“My advice to any company who’s starting to think about putting this program together is that it really is necessary to safeguard your highest-level executives. It should be a very dedicated program, with the right people, the right competencies, the right soft skills and hard skills. You need the right people in place to have this program, but it’s definitely something needed ahead of time versus thinking about it after something happens.”

 — Mary Fleury, Director of Global Security at Ford Motor Company

Overlooked Considerations for Launching Executive Protection Functions

When crafting or building an executive protection program from scratch, there are a few considerations that often get missed, according to executive protection experts.

1. Don’t forget “The Fourth Ring.”

Many protection methodologies are centered around three rings of security — the inner, middle and outer.

“I think that you can add a fourth ring, and that’s the digital and cyber,” Vogel says. He notes that many cutting-edge EP programs with a digital and cyber footprint monitor social media and the dark web, as well as the digital and cyber footprint of the company’s principals.

“If you don’t have continuous monitoring and eliminating of that footprint, the information of the principals you’re trying to protect is out there,” Fleury warns.

This level of protective intelligence is costly, Vogel acknowledges. “Companies have to evaluate whether they’re going to invest in that aspect of the protection,” he says.

Duperon Rodríguez says that embedding a protective intelligence analyst or division within the executive protection team is far less expensive than the cost of dealing with the aftermath of a cyberattack or data breach. Added intelligence is also a beneficial resource for the executive protection specialists on the ground.



“I think a strong intel program is what makes the executive protection program that much better. You can function well without it, but I think to be functioning at a high level, you have to be willing to disrupt and modernize. You also have to be willing to adapt and adjust and grow at the same time. There are a lot of great professionals out there and I’ll be the first to say that I don’t know everything about EP. You’ve got to be willing to learn from others.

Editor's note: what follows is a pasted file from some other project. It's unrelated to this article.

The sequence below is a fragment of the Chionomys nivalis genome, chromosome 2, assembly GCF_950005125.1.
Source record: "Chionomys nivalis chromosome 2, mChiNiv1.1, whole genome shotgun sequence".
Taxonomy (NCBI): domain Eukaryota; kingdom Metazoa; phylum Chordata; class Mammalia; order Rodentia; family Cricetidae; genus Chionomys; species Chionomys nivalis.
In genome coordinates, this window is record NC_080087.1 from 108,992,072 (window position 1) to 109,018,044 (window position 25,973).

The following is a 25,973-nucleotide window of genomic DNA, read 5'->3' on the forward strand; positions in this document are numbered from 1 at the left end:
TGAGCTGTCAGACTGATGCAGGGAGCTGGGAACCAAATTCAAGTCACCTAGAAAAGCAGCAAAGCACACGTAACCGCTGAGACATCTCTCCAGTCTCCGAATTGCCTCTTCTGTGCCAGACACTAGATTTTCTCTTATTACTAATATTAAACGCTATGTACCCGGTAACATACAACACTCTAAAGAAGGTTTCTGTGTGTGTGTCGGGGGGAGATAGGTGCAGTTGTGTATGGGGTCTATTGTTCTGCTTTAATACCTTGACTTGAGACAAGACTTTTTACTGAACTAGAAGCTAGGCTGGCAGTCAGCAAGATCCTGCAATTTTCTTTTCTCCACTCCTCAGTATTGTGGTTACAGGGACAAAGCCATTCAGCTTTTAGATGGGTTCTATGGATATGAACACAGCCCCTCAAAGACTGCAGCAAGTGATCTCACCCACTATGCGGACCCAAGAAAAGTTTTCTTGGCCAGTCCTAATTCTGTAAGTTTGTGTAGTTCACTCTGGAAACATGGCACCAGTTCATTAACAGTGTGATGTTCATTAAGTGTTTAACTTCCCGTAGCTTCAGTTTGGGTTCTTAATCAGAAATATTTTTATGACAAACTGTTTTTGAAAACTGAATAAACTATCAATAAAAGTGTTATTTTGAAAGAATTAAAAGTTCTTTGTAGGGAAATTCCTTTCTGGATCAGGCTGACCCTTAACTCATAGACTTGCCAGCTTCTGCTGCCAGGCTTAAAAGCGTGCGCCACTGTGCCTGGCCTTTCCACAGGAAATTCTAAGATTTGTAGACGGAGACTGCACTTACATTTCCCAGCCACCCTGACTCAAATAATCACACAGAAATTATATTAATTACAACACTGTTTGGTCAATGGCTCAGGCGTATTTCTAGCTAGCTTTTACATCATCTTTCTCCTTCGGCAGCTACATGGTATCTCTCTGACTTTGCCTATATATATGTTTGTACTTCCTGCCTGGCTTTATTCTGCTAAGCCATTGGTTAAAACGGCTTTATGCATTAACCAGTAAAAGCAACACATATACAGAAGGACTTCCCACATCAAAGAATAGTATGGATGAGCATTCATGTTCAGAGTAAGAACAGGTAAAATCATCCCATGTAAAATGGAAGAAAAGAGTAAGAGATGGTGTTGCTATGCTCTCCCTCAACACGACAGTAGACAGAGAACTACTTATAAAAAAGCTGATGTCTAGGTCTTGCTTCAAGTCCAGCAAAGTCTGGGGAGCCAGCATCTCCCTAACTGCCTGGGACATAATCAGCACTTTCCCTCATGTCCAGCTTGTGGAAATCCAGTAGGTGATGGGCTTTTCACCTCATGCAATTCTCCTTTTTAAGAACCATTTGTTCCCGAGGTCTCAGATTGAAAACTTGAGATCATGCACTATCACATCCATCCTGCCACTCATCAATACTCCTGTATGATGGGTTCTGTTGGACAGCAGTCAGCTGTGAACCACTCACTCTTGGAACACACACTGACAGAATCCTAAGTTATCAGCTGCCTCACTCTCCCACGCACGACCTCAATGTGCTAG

“I’m a retired Secret Service agent and I had a detail leader back in the day when I was on the president’s detail. He once called it ‘a silent ballet.’ And that’s what a successful EP program looks like — things are planned and choreographed in such a way that it’s seamless.”

— Scott Vogel, Global Manager of Executive Protection and Protective Intelligence, Ford Motor Company

2. Educate stakeholders.

D’Angerio says that a new executive protection program requires education for the stakeholders to understand what exactly it does.

Most people, including executives, think they know what executive protection involves — “it’s someone standing next to the executive watching them and that’s it,” she says. “That’s because operations are the most visible piece of the program, so this is often the easiest part to create and understand. But a full-scope program is often like an iceberg — only 10% of it is what you see on the surface.”

These preconceived ideas can make educating stakeholders more difficult, but they also highlight the importance of executive protection.

3. Collaborate with other teams.

Often, programs don’t have a lot of authority within the organization, D’Angerio says. That means “you need to work with others to influence security in the areas that you don’t control.”

She gives the example of executive mail screening, which is typically managed by a different team than security. “Mail is a threat vector, so we have to work together to find effective solutions to accomplish the EP goals and minimize the impact to their operations.”

4. Keep up with training.

It’s important to make sure everyone on the team remains contemporary with their specific skill sets, says Duperon Rodríguez. “This applies to other things too, such as gear, first aid training and proper incident management and investigation training. Your travel budget must be forecasted according to current trends, too,” she says. “Skills are perishable, and they diminish with time

5. Define what constitutes a threat.

Threats tend to get ignored or forgotten about, D’Angerio says. “You can ask multiple people what threat executives have faced over the years, and they all say ‘none.’” But dig a little deeper and security leaders may find executives have had many threats — it’s just that no one knew what to do about them.

For this reason, having a proactive system in place to report, receive and identify threats “helps your organization track, mitigate and respond to them instead of being in a constant state of reaction,” she says.

6. Plan for backup.

Many programs try to operate with only one or two executive protection specialists. “The problem is, they need to go on vacation, take time off and spend time with their own families. They, too, need a work-life balance,” explains Duperon Rodríguez.

“If we do not care for our team’s overall ability to perform, this will lead to burnout quickly. If you’re going to develop an executive protection team, allocating the proper amount of resources will make it a strong and functional team,” she adds.

Bio images are courtesy of: Camille D’Angerio, Mónica Duperon Rodríguez, Mary Fleury and Scott Vogel